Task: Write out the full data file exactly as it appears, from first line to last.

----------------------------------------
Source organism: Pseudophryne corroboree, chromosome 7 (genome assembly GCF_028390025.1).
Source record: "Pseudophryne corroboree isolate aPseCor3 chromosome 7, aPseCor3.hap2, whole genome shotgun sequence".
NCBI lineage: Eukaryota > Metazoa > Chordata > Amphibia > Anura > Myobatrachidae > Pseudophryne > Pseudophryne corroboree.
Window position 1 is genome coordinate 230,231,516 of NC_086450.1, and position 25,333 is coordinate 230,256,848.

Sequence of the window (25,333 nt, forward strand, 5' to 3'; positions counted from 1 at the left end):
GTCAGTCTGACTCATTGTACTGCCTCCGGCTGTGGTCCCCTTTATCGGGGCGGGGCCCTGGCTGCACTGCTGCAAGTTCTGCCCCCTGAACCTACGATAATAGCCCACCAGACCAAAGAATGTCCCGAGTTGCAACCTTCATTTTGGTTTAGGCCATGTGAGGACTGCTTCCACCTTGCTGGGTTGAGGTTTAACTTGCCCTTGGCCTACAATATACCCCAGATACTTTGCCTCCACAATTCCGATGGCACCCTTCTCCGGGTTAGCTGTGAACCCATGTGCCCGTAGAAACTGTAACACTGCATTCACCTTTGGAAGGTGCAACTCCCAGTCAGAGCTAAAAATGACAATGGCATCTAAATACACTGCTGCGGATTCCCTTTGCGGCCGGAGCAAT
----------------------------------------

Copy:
Source organism: Pseudophryne corroboree, chromosome 7 (genome assembly GCF_028390025.1).
Source record: "Pseudophryne corroboree isolate aPseCor3 chromosome 7, aPseCor3.hap2, whole genome shotgun sequence".
NCBI lineage: Eukaryota > Metazoa > Chordata > Amphibia > Anura > Myobatrachidae > Pseudophryne > Pseudophryne corroboree.
Window position 1 is genome coordinate 230,231,516 of NC_086450.1, and position 25,333 is coordinate 230,256,848.

Sequence of the window (25,333 nt, forward strand, 5' to 3'; positions counted from 1 at the left end):
GTCAGTCTGACTCATTGTACTGCCTCCGGCTGTGGTCCCCTTTATCGGGGCGGGGCCCTGGCTGCACTGCTGCAAGTTCTGCCCCCTGAACCTACGATAATAGCCCACCAGACCAAAGAATGTCCCGAGTTGCAACCTTCATTTTGGTTTAGGCCATGTGAGGACTGCTTCCACCTTGCTGGGTTGAGGTTTAACTTGCCCTTGGCCTACAATATACCCCAGATACTTTGCCTCCACAATTCCGATGGCACCCTTCTCCGGGTTAGCTGTGAACCCATGTGCCCGTAGAAACTGTAACACTGCATTCACCTTTGGAAGGTGCAACTCCCAGTCAGAGCTAAAAATGACAATGGCATCTAAATACACTGCTGCGGATTCCCTTTGCGGCCGGAGCAAT